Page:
Suspected Boko Haram insurgents killed at least 40 people in two attacks on a village in the northeastern state of Yobe, police said Wednesday.
The first attack happened on Monday evening, when gunmen stormed Gurokayeya village in Yobe state and opened fire, killing the village head and between 17 and 20 others, according to Dungus Abdulkarim, the state police spokesman.
The second attack happened on Tuesday evening, when people who had gathered for the burial of those killed in the first attack drove over a landmine, killing 20 more people, Abdulkarim said.
Residents told local media that the killings were a reprisal for the farmers in the village refusing to pay taxes to the insurgents on their harvest.
Abdulkarim said that the village is a stronghold of Boko Haram insurgents and that troops had even tagged the area as a “no-go area.”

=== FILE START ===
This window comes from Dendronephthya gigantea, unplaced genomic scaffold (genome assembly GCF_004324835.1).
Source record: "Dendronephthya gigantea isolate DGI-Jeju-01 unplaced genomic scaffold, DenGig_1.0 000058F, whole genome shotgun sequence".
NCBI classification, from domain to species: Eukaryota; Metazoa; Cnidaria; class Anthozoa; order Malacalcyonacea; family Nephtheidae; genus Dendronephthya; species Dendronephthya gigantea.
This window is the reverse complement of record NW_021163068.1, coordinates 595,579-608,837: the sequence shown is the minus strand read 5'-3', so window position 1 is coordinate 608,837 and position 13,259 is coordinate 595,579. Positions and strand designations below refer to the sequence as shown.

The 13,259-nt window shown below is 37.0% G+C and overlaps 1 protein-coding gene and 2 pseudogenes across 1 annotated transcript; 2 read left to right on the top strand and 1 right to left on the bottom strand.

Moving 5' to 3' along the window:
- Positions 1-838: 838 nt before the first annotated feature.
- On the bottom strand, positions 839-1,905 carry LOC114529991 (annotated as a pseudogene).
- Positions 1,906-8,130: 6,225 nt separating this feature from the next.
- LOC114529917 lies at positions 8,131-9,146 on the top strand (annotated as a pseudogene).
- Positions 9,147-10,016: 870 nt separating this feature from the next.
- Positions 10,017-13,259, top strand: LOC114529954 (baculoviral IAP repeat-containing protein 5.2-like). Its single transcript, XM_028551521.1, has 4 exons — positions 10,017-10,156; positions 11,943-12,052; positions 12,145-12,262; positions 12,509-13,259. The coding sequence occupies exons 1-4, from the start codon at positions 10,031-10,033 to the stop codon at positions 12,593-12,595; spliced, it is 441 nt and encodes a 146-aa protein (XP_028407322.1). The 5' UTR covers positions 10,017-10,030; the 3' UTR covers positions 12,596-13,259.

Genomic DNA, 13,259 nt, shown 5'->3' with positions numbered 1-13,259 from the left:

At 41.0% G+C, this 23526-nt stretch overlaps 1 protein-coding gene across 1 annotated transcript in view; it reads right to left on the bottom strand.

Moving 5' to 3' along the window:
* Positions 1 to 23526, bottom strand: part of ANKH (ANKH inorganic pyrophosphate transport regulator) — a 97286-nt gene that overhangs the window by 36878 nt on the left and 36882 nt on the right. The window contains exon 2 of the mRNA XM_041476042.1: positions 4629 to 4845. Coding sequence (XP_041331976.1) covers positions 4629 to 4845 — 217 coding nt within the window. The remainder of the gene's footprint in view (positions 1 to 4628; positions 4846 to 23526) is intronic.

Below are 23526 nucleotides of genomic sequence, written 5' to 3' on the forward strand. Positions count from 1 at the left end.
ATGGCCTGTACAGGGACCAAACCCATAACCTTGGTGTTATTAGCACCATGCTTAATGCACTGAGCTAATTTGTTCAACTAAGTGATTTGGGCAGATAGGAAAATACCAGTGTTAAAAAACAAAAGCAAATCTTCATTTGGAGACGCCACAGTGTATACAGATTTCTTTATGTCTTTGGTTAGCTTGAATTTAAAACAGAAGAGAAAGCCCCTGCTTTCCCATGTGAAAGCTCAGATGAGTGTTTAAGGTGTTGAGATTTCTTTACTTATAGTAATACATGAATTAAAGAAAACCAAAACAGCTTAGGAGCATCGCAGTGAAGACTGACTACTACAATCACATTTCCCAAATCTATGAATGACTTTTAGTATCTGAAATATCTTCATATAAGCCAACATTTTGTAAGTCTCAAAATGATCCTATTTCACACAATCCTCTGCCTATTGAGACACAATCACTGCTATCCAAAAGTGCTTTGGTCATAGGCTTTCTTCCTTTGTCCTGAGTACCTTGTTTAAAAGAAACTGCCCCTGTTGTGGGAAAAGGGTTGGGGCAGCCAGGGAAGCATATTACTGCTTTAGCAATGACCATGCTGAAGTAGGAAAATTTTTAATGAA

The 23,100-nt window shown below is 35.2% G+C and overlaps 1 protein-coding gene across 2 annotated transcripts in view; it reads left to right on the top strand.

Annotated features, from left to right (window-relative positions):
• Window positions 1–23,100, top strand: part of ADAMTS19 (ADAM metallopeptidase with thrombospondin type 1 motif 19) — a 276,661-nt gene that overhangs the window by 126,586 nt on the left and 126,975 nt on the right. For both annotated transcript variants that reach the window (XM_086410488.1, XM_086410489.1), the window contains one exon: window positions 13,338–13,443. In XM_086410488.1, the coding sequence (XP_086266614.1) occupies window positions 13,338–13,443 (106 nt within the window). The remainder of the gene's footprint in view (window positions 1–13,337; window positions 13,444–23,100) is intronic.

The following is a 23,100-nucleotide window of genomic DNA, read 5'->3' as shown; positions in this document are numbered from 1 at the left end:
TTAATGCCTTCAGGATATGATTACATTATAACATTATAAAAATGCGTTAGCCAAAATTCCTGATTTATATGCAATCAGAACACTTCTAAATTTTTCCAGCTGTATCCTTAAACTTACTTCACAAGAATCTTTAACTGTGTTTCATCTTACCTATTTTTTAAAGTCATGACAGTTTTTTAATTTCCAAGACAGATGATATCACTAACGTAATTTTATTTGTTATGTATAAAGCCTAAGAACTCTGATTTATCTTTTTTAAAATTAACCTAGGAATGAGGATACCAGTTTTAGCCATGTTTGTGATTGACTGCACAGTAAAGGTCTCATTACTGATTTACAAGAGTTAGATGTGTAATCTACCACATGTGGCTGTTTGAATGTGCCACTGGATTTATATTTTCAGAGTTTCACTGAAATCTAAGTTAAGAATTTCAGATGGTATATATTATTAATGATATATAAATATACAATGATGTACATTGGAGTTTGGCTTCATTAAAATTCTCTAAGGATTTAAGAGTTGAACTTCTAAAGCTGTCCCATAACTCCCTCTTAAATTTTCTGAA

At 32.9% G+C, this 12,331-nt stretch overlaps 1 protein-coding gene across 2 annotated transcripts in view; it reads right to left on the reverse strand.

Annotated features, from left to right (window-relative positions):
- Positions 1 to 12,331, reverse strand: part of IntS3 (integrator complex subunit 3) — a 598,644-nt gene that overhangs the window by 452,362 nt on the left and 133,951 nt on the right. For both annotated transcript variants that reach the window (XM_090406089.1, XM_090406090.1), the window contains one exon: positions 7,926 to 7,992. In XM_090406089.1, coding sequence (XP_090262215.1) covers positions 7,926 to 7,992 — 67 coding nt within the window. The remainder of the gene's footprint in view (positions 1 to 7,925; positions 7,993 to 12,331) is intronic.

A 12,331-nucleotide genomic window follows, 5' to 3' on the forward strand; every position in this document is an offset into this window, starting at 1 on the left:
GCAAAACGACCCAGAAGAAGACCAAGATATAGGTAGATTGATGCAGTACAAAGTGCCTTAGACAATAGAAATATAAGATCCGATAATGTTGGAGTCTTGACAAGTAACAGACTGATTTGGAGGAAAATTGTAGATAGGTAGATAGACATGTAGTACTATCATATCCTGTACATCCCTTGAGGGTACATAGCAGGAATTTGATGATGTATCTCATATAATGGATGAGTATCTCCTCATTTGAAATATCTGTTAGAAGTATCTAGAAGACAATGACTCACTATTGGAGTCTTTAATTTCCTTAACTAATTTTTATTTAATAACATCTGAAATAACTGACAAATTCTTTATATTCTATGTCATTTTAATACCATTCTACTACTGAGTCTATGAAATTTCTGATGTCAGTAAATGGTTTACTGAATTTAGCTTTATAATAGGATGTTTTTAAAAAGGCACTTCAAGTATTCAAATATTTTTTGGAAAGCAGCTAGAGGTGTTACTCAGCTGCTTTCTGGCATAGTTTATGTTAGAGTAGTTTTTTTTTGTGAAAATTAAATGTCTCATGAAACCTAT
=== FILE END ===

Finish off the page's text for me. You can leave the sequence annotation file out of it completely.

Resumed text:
The attacks are the latest in a series of violent incidents carried out by Boko Haram, which has been waging an insurgency in northeastern Nigeria since 2009. The group has killed tens of thousands of people and displaced millions more.
The attacks in Gurokayeya village highlight the continued threat posed by Boko Haram, even as the Nigerian government claims to have made progress in defeating the group.
The fact that the attacks targeted farmers who refused to pay taxes to the insurgents suggests that the group is still able to operate freely in some areas and that it is still relying on extortion to fund its operations.
The attacks also raise concerns about the safety of civilians in northeastern Nigeria, particularly those living in rural areas.